Did you know that American Sign Language is not related to English?

On the occasion of Deaf Awareness Week, we wanted to talk about the language of the deaf community, American Sign Language (ASL). Contrary to public perception, ASL is not related to English. ASL, a manual language that relies on movement rather than sound to denote meaning, actually grew out of French Sign Language in the early 1800s. The picture at left depicts finger spelling which uses hand motions to spell words in English but is not part of ASL.

Though deaf people and communities have been communicating in sign languages for a long time, ASL was formally born at the American School for the Deaf in 1817. Inspired by his neighbor’s deaf child, Thomas Hopkins Gallaudet traveled to France to learn how to educate deaf children. At the Royal Institution for the Deaf in Paris, he studied successful methods teaching sign language to children with Abbe Sicard. However, Gallaudet was not able to complete his studies before he had to return to the United States, and he asked that Laurent Clerc, a deaf teacher at the Institution, come back to the States with him. Clerc agreed, and the two men went on to found the American School for the Deaf in Connecticut. Because of Clerc’s French background, ASL was heavily influenced by French sign language, as well as by the sign languages that were being used in America at the time, particularly that of the large deaf community on Martha’s Vineyard. Just as British English changed as it came to the United States, so did French Sign Language adapt to its new environment. (British sign language is very different than ASL.) ASL has continued to evolve since its inception. For example, the vocabulary has expanded to include new words like Internet and video blog.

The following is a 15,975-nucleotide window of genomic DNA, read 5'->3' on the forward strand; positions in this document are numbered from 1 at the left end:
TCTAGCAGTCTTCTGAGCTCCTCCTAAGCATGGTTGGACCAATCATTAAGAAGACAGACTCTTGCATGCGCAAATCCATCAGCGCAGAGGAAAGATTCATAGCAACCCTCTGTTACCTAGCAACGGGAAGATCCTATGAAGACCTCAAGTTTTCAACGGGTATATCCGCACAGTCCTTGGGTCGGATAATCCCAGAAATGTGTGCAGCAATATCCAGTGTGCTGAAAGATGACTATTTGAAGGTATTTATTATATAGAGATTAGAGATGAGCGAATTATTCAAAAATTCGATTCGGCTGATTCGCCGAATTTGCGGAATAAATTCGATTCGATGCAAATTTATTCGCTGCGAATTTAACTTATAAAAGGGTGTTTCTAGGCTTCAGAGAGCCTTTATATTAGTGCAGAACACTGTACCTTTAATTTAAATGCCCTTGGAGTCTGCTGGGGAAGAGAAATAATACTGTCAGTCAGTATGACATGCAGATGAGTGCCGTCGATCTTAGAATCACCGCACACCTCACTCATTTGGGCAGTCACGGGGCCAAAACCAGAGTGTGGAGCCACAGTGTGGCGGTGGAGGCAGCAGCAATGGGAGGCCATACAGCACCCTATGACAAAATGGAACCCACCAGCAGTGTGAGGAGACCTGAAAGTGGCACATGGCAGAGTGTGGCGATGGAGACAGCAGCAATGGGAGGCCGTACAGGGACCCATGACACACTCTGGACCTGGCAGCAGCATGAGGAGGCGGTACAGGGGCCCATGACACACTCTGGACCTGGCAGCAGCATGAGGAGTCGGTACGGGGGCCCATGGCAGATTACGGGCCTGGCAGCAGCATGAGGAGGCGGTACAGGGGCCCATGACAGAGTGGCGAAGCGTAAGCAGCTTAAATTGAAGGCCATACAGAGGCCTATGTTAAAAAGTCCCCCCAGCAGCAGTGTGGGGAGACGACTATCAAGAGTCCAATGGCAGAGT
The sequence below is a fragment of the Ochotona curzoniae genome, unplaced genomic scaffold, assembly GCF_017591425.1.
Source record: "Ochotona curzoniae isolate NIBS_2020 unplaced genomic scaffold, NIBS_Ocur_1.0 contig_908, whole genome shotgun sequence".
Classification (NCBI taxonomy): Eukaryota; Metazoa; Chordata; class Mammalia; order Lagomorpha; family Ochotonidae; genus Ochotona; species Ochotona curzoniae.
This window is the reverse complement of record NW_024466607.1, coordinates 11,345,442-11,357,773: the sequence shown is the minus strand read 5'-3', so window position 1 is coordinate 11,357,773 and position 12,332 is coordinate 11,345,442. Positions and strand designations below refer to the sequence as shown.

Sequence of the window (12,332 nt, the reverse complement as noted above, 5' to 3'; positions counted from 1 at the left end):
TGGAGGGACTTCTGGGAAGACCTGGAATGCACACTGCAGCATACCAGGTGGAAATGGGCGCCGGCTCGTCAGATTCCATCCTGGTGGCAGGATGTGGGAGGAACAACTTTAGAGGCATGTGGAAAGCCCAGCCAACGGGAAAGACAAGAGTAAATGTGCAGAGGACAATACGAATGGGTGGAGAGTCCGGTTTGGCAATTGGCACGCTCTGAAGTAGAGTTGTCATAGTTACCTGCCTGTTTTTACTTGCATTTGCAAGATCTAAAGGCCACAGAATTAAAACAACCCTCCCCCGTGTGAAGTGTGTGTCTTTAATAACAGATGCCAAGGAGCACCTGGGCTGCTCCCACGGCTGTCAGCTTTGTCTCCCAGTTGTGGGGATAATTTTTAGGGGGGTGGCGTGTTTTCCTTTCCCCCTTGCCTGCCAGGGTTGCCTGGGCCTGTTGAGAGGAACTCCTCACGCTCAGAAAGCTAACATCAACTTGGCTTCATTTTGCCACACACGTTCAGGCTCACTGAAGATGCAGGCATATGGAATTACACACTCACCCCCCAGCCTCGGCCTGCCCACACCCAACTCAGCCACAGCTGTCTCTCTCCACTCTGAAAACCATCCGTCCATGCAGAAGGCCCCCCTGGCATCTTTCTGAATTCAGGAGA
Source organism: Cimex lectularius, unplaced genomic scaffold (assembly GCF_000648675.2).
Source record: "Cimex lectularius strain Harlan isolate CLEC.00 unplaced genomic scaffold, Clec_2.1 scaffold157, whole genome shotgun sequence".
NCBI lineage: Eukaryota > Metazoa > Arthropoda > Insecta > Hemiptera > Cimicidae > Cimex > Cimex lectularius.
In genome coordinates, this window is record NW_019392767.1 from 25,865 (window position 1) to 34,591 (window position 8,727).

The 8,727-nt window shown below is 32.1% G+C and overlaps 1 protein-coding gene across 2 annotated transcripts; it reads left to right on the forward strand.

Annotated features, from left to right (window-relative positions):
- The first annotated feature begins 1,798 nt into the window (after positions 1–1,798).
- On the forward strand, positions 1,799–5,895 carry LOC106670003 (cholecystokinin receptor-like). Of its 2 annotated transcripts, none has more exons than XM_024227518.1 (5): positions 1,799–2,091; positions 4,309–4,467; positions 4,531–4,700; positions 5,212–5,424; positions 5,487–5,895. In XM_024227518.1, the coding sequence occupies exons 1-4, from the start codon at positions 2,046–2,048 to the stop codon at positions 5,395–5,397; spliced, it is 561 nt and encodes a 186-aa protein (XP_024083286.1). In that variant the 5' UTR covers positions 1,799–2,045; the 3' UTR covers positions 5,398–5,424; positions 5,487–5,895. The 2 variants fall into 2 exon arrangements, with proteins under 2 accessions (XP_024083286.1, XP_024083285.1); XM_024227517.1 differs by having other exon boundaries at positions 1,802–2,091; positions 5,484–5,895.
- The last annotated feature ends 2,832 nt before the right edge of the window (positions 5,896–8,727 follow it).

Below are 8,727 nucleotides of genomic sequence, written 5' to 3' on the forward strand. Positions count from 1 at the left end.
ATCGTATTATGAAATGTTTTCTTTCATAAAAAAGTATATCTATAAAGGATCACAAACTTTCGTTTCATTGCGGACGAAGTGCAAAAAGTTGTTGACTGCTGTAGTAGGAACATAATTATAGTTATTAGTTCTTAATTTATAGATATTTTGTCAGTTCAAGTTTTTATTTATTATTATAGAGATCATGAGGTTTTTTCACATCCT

Like any spoken language, ASL has a unique sentence structure and symbols for different words and ideas. ASL is not like Charades, a simple pantomime of meaning. Many signs are impossible for a non-ASL user to understand, just as a spoken language sounds meaningless to someone who does not speak it. The central features of ASL are hand shape, palm orientation, hand movement, and hand location, in addition to gestural features like facial expression and posture. Emphasis can be added to by changing the facial expression, such as raising your eyebrows or pursing your lips. In the 1960s, linguist William Stokoe, a professor at Gallaudet University, proved that ASL was its own independent language because it had its own syntax, grammar, and morphology, as spoken languages do. Stokoe’s original paper on the linguistics of American Sign Language is available online here. His two influential books, Sign Language Structure and A Dictionary of American Sign Language on Linguistic Principles, changed public opinion about ASL. Stokoe also created the first written transcription system for ASL, called Stokoe notation, which is made of Latin letters and numerals as well as glyphs denoting hand movements. Today it is not widely used except by linguists.

Do you use ASL? Have you ever wondered about how the language works?